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Firm-Specific Human Capital: A Skill-Weights Approach

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  • Edward P. Lazear

Abstract

The theory of human capital is agnostic on what constitutes firm-specific skills. The theory specifies that specific skills contribute to productivity only at the current firm. A broader approach lets all skills be general, but firms use them with different weights attached. For example, computer programming, economics, and accounting are general skills, but there may be only one firm that wants workers trained in all three. One implication is that wage profiles and the split of human capital costs depend on thickness of the market. Another is that firms pay for what appears to be general training. (c) 2009 by The University of Chicago. All rights reserved.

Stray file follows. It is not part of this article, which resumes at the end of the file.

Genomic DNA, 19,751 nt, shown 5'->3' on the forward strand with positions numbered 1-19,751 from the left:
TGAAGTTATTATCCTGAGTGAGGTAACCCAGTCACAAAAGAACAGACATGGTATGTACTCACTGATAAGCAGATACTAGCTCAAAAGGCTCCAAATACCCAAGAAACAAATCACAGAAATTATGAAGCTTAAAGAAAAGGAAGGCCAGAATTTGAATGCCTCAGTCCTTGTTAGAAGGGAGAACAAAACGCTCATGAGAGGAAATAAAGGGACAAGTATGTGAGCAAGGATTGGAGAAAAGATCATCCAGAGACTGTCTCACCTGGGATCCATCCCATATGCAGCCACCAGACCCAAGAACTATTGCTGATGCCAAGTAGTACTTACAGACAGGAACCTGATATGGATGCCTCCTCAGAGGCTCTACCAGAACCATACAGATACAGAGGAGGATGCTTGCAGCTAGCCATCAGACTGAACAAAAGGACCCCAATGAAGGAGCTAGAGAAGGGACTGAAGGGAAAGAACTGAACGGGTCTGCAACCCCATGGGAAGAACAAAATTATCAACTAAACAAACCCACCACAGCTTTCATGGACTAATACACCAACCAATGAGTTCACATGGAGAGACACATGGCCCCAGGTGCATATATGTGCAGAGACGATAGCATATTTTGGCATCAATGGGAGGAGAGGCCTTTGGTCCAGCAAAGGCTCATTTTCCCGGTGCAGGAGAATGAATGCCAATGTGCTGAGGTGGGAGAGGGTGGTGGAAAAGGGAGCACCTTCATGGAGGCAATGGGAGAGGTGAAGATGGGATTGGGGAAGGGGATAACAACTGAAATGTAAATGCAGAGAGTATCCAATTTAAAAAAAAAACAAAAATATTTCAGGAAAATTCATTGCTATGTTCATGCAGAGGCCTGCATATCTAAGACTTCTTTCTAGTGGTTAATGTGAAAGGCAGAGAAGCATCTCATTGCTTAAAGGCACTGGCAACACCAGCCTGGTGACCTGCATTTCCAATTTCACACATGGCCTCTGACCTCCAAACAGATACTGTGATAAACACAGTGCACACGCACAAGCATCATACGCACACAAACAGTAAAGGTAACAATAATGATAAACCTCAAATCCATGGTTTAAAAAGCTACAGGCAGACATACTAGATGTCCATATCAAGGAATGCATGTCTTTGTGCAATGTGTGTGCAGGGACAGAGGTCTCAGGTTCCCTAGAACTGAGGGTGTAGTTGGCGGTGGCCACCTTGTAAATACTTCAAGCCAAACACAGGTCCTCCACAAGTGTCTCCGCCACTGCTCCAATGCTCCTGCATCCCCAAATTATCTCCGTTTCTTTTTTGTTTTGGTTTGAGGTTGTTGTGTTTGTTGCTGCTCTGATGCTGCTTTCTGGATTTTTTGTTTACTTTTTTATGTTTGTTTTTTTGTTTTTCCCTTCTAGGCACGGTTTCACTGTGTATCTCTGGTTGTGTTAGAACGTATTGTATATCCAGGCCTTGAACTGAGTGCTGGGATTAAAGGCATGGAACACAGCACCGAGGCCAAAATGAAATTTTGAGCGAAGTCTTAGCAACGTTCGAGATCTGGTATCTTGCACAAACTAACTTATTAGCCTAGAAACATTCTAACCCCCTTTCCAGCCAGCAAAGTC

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  • Edward P. Lazear, 2009. "Firm-Specific Human Capital: A Skill-Weights Approach," Journal of Political Economy, University of Chicago Press, vol. 117(5), pages 914-940, October.
  • Handle: RePEc:ucp:jpolec:v:117:y:2009:i:5:p:914-940
    DOI: 10.1086/648671
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    More about this item

    JEL classification:

    • M5 - Business Administration and Business Economics; Marketing; Accounting; Personnel Economics - - Personnel Economics
    • J24 - Labor and Demographic Economics - - Demand and Supply of Labor - - - Human Capital; Skills; Occupational Choice; Labor Productivity

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